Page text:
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Black Tea

Black tea 100% oxidised and is produced using one of two methods: Orthodox or CTC.
Orthodox: the leaves remain whole or only partially broken. They are picked, withered to reduce moisture, rolled, oxidised to create colour & flavour, dried to stop oxidation then graded.
CTC (Cut, Tear, Curl): the leaves are cut into fine pieces instead of rolled. This means they oxidise faster, producing a one-dimensional, consistent, strong and bold black tea. They also fit into teabags easily.
Black teas are darker in colour and higher in caffeine than the less oxidised teas (green, white) due to being the most heavily processed. This also contributes to the flavour profiles that develop.
They are approximately 90% of ALL tea consumed worldwide, and are grown throughout India, China & Sri Lanka.

To brew:

 – 1 teaspoon per cup,
– Add freshly boiled water,
– Steep for 3-5 minutes then pour.

Oolong Tea

The name Oolong comes from the Chinese ‘Wu’ (black) and ‘Lung’ (dragon).  Oolong leaves are semi-oxidised (25-75%), which means that it sits in between Green and Black teas and can take on tastes varying from light and delicate to floral and full flavoured. They are most commonly produced in Taiwan.

Oolong tea leaves undergo processes that include withering under strong sun and partial oxidation which determines the degree of colour in the leaf and flavour profile. The leaves are then shaped, rolled or twisted before dried.

Oolong contains many health benefits due to the high levels of tea polyphenol antioxidants, minerals and vitamins and amino acids.

To Brew:

– 80-85 degree Celsius water,

– steep for 2-3 minutes.

Green Tea

Green teas can vary significantly, due to the unique individual harvesting and processing methods, and their country of origin.
 The leaves are only partially oxidised, unlike Black leaves which are fully oxidised, and is mainly produced and consumed in Asia. Japanese Green teas are immediately steamed after picking to stop the oxidation process, whereas Chinese Greens are often pan-fired, which can slightly ferment the leaves. There are many different types, and a variety of different processes used including hand-rolling. Variations can then be blended with infusions to create speciality green tea blends.
Green teas are becoming world renowned for their health benefits and due to the minimal processing, caffeine levels are much lower than that in Black teas. This also increases antioxidant levels,  which aid in inhibiting the increase of blood pressure and blood sugar, lowering cholesterol and the risk of developing cancer cells.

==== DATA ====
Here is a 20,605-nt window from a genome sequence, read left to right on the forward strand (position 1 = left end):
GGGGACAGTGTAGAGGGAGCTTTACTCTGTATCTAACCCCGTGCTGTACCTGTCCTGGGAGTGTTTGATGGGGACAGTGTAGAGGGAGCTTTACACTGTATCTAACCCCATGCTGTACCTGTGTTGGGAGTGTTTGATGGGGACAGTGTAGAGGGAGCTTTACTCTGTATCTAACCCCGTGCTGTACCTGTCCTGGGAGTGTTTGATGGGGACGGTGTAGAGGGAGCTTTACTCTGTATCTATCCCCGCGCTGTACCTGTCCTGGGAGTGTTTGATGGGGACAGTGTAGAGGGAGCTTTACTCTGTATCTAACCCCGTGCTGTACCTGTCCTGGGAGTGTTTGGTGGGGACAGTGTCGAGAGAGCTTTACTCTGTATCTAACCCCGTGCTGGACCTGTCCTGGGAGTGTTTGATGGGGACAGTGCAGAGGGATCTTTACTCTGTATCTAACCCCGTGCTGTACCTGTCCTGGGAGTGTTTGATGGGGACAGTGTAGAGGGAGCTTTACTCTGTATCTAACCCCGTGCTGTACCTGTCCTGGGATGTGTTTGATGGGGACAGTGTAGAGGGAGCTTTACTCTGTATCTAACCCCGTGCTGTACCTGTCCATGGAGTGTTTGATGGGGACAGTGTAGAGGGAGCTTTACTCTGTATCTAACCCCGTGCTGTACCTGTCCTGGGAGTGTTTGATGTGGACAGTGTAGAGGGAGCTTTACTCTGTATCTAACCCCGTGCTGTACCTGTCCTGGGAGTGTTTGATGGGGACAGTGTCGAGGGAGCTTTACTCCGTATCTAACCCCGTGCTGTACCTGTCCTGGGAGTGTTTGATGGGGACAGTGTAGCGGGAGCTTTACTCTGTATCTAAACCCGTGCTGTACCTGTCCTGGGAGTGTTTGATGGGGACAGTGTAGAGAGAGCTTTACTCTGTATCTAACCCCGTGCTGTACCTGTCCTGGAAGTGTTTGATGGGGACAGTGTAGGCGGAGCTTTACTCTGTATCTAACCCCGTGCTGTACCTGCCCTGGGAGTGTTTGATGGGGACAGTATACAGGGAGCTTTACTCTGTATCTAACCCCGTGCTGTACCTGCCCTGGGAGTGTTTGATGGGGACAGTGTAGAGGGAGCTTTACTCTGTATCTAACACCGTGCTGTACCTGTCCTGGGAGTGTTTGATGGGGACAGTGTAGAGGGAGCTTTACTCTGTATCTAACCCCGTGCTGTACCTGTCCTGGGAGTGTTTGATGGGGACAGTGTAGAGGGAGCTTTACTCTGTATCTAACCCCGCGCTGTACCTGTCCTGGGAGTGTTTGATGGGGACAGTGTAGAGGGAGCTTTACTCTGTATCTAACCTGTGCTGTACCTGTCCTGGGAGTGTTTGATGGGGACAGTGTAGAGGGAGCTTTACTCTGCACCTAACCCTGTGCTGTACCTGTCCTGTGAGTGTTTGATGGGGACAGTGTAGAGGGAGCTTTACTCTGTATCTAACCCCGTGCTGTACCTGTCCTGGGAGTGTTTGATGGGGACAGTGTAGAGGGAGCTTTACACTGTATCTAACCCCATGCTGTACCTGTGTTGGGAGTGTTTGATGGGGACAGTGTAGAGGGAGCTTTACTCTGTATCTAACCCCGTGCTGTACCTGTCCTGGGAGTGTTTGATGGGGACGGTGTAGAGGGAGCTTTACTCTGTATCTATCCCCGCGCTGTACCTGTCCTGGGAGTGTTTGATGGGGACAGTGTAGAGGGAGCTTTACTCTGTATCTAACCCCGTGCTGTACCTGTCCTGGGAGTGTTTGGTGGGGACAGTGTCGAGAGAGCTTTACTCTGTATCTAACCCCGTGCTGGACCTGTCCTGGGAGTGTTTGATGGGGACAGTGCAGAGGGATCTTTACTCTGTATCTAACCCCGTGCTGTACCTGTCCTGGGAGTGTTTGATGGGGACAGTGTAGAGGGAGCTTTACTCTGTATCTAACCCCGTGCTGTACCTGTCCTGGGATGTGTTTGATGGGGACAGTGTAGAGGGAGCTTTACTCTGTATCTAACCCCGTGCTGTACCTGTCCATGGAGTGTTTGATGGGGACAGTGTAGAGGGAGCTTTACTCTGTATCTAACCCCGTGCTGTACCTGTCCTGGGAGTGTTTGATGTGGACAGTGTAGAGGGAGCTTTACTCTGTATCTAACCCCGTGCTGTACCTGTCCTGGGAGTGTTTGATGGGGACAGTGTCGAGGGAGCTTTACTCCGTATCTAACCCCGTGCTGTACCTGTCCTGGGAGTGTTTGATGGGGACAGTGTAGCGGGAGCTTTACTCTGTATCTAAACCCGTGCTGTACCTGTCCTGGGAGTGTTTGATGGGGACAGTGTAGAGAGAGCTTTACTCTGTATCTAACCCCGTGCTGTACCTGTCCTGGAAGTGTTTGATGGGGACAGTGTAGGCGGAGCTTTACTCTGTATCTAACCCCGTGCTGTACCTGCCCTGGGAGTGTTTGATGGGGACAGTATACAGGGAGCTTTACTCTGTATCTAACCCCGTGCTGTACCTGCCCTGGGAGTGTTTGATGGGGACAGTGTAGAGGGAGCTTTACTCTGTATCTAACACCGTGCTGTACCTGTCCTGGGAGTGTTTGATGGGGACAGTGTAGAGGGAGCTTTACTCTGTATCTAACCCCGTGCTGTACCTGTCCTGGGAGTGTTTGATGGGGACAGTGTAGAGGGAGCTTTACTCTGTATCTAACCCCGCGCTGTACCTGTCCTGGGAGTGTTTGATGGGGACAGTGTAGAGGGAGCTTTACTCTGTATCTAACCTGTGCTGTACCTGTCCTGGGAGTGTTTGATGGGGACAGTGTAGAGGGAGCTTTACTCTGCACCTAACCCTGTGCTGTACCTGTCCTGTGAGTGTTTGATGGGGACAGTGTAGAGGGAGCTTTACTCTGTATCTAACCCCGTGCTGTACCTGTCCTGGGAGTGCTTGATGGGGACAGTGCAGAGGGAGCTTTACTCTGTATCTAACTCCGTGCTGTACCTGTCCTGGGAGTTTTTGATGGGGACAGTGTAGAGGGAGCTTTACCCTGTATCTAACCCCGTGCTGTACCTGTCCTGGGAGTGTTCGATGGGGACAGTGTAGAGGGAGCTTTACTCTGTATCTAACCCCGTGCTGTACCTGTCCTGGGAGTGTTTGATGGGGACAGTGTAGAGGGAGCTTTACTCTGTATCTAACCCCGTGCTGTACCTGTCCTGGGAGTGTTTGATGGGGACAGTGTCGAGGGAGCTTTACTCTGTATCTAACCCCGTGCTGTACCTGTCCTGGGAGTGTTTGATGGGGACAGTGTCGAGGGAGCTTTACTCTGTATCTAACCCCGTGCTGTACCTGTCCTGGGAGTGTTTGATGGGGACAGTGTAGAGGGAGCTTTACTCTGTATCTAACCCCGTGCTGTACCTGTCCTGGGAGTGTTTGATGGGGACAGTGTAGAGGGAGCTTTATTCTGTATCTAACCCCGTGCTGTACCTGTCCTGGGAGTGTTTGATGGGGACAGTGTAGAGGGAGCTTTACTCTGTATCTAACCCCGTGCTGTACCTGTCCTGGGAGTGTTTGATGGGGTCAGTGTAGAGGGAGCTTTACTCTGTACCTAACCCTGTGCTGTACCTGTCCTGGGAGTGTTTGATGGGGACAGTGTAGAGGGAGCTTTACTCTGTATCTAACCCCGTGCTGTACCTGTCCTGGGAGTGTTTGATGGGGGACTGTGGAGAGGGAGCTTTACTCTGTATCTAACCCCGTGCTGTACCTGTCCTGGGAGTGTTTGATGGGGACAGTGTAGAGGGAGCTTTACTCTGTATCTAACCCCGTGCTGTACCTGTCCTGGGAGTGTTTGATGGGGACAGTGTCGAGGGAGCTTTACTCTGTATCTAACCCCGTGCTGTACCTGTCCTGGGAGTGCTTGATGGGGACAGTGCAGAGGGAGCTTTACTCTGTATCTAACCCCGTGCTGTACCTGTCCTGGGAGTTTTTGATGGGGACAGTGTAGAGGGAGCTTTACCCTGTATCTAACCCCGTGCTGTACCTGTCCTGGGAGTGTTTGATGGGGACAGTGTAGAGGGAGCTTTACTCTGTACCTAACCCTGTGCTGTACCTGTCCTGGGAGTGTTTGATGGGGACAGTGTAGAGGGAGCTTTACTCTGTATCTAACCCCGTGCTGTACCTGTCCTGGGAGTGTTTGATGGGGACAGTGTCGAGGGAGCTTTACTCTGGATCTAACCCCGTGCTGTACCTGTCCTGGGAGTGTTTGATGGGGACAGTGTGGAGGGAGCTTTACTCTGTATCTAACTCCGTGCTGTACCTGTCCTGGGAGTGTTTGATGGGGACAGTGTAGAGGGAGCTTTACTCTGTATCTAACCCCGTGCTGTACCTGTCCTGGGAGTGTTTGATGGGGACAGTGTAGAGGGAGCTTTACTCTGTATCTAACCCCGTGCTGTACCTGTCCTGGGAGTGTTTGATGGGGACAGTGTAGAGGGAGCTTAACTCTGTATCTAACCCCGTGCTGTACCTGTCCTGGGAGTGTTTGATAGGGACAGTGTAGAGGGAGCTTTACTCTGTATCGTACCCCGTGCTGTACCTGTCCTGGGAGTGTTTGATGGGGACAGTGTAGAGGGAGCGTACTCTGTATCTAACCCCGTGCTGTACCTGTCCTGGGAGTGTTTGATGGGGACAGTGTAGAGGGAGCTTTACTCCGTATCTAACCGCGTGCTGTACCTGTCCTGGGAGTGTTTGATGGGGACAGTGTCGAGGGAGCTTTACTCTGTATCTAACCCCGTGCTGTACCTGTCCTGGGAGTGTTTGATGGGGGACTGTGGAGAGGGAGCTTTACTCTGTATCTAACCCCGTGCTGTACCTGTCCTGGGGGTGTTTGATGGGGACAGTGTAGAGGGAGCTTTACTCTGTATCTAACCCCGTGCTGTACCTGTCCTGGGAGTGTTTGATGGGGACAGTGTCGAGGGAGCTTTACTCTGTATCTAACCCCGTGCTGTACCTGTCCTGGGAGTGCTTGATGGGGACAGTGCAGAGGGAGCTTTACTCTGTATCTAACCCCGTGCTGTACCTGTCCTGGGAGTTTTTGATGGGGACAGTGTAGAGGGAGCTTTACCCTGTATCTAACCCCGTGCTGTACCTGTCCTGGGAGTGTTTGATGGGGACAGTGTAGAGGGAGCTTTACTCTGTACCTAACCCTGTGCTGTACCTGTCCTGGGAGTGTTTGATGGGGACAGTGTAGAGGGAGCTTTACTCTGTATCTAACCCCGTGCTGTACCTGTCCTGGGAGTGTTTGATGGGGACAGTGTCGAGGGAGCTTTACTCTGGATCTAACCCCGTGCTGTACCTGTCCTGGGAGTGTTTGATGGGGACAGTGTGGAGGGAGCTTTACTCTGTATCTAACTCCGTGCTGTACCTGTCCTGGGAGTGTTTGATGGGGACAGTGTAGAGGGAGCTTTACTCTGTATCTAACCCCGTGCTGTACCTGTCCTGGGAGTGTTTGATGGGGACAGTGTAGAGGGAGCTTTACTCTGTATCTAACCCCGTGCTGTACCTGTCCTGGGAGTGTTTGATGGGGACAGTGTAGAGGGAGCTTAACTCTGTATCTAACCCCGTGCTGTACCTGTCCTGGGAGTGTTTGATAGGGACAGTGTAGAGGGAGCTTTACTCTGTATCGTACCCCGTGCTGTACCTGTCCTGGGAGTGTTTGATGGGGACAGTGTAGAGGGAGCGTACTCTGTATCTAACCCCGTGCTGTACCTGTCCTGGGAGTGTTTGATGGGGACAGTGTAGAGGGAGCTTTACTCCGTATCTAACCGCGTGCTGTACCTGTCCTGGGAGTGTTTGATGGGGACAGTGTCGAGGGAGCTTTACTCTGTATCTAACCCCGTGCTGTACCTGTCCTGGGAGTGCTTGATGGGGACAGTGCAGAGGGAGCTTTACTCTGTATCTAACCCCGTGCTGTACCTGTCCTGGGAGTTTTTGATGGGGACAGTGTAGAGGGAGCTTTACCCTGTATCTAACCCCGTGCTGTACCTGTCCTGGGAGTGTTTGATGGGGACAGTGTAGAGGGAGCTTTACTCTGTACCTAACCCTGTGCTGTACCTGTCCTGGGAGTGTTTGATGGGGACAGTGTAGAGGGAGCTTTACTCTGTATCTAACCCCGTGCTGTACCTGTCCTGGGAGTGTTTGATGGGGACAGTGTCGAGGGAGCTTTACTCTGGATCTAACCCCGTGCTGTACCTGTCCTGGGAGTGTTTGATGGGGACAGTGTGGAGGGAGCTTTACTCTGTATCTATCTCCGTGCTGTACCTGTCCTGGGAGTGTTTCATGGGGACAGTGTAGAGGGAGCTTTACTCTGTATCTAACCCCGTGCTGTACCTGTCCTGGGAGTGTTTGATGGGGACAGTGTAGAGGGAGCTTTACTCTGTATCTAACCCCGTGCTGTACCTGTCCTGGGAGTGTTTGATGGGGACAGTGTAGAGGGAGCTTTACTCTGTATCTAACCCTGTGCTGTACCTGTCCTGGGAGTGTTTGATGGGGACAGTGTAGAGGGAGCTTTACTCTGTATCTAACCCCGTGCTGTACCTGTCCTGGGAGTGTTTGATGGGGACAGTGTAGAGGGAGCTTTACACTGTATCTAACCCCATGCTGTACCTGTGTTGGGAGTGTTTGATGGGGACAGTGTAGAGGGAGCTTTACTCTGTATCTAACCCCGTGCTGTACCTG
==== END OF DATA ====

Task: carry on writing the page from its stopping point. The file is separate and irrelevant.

To Brew:

– Half teaspoon per cup,
– 70-80 degree water
– Steep for 1-2 minutes then pour.

The leaves can be re-infused up to 3 times.

White Tea

White teas are the rarest in the world, produced on a very limited scale, and predominantly in North East Fujian China. (Sri Lanka & India in more recent years) There is no picking on rainy days or when the frost is on the ground. When the time is right, the workers carefully hand-pick the young leaves & silver buds at day break so that the buds remain unopened.
 White tea is steamed and dried immediately after plucking to prevent oxidation, which produces a light, delicate taste with high antioxidant levels and low caffeine content.

To Brew:

– 1 teaspoon per cup,
– Add 70-80 degree celcius water
– Steep for 1-2 minutes then pour.

Herbal and Fruit Tea

Herbal teas and tisanes are consumed largely for their medicinal properties. Blends are be made up of fresh and dried ingredients and do not contain any traditional tea leaves from the Camellia Sinensis plant.
Ayurveda roughly translates to ‘Knowledge of Life’ and is an ancient system in India, that takes care of your every realm- Physical, mental and spiritual. Herbal infusions can include blossoms, spices, seeds, leaves and roots and are combined to keep your mind, body and soul in balance.
Fruit infusions, tisanes and melanges are made of frozen dried pieces, spices and blossoms to create colourful, sweet and aromatic beverages which can be enjoyed hot or iced.

To Brew:

– 1 heaped teaspoon per cup,
– Add freshly boiled water,
– Steep for 3-5 minutes then pour.

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